How The Internet of Things Will Benefit Small Businesses

So you’ve heard about the internet of things?

What is the Internet of Things

The internet of things a term used to describe a system in which objects are capable of communicating with each other and us. These networks are created with sensors or other data collecting devices, that connect and communicate with each other. This article will explain how the ‘internet of things’ opens up new possibilities for collecting and using big data, that small businesses are sure to benefit from.

The internet of things is capable doing some pretty incredible things; like creating entire ecosystems of hundreds of devices. With so many devices able to communicate with each other, these ecosystems could become intelligent enough to enact automated responses to a variety of situations; allowing for businesses to become even more productive and efficient.


Why Should You Be Interested?

It’s no surprise that Gartner is predicting that there’ll be 24 billion compatible devices in a matter of four years. This steady implementation has been ongoing for quite a while now, with the British government already investing £73 million in the venture. Other big names like Google and Tesla are backing the internet of things and they’ll certainly be more; with a massive £4.5 trillion predicted to be invested in the solution.

Being able to connect almost anything to the internet; from construction equipment to cars, means that entirely new efficient and automated systems could be put in place. Businesses can automatically send and receive all manner of useful information; such as energy usage, building temperatures, security updates and more. The internet of things is designed to make this information more accessible; saving businesses both time and money.

We’re already seeing companies benefit from implementing these connected networks; tool sellers Stanley Black & Decker, for example, are currently investing in connecting their products to the cloud. Stanley Black & Decker plan to sell intelligent equipment designed to relay important information directly to their users. By providing this clever construction solution, this company is getting a serious commercial edge over their rivals.

What makes the internet of things even more appealing, is that the data collected can be compiled into accessible formats, to be analysed and used to inform decisions. For example, fleet tracking device; SmartCam, does this by monitoring things like fuel usage and vehicle mileage, and sending the data over in generated reports. Producing and sending ready-made reports saves companies valuable time, and automates otherwise repetitive tasks.

The real-time factor of the internet of things promises to save businesses even more time and money. Any information collected can be quickly sent to the right people; this means that if a potential disaster rears its head, businesses will be able to respond to it straight away. And with 5G on the horizon, faster network speeds mean that this form of business continuity has the potential to become even more fool proof.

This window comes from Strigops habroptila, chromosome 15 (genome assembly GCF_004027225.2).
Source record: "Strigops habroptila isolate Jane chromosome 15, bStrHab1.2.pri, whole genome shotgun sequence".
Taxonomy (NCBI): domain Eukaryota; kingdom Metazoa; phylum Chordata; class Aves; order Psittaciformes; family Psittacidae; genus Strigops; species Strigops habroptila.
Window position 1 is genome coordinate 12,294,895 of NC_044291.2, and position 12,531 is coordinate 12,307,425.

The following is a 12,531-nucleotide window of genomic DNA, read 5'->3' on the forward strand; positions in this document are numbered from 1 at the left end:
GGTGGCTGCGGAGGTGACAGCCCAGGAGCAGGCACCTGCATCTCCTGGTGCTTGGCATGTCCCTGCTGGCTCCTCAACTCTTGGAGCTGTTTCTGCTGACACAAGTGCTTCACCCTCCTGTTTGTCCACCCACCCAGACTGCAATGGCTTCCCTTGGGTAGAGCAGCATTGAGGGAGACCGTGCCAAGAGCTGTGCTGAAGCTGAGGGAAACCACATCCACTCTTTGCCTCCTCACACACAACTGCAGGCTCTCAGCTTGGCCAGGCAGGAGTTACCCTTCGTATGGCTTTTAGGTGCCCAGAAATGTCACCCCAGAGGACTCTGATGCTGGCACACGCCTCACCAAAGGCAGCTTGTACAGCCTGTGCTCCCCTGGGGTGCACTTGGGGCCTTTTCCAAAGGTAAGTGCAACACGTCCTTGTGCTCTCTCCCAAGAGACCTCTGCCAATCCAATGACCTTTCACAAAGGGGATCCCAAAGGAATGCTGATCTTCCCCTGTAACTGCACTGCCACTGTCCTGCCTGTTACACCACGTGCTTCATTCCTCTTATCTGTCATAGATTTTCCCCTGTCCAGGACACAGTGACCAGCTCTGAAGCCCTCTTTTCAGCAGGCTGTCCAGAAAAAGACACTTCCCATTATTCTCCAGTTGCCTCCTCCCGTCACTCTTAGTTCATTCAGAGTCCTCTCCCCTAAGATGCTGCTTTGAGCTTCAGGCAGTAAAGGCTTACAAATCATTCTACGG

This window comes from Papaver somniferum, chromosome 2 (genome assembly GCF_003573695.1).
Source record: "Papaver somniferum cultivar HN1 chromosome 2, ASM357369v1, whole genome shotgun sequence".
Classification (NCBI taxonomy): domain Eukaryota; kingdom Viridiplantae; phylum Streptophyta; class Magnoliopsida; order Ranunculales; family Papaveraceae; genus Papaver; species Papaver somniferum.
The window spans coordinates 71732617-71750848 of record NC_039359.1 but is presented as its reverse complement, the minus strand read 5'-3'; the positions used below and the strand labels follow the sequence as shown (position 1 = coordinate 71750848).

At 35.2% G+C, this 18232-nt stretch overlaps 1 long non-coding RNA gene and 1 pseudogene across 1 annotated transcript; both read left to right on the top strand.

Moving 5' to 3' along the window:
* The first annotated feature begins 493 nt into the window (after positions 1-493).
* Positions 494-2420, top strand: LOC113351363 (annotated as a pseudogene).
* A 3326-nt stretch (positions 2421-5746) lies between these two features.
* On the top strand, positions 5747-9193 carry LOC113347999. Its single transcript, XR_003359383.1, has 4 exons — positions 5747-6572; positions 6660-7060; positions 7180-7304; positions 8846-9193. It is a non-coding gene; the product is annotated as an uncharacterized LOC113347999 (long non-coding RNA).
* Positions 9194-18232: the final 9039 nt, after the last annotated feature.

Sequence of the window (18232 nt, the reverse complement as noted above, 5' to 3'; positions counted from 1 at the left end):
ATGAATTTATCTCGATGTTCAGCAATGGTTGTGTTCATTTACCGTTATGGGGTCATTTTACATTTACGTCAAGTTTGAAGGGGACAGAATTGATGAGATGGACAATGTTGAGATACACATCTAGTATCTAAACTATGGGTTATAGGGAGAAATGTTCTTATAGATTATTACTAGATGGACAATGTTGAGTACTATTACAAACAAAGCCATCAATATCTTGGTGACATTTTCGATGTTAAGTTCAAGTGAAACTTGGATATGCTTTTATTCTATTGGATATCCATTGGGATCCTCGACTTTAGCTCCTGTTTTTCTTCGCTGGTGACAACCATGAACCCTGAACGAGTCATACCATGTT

Additionally, the internet of things opens up whole of new marketing possibilities. For example, being able to receive data from products could provide businesses with detailed information about how it was sold; who bought it, when it was bought, how it was bought etc.… This, in turn, would enable businesses to market their products in a more focused manner. Sellers would be able to analyse the best time to put out certain stock and who to market it to much more efficiently.

The majority of systems built around the internet of things often use apps or online dashboards to communicate information. This means that not only are they easy to grasp, but they’re also easy to install and produce very little disruption. Having their devices connected to the cloud allows users to receive the data almost anywhere; whether at a desktop or on a mobile. These features are what makes the ‘internet of things’ such a gradual, and yet accessible tech movement for small businesses to become a part of.

However, as with any new technology promising a revolution, the ‘internet of things’ does pose some risks. With yet more connections to the internet, there are even more ways for hackers to try and illegally slip into company networks. Additionally, the prospect of there being more data to hold for ransom, could potentially drive more hacker traffic towards business networks.

But with the right security measures, the internet of things could be used to solve a multitude of problems. Small businesses could not only benefit from implementing the internet of things into their own structures, but there’s a lot of potential profit to be made by providing exciting solutions around it. Think of routine problems you or your company face every day, if there isn’t a service that the internet of things is already solving, then you could be making money providing one.

If you weren’t already interested in investing in the internet of things before reading this article, you should be now.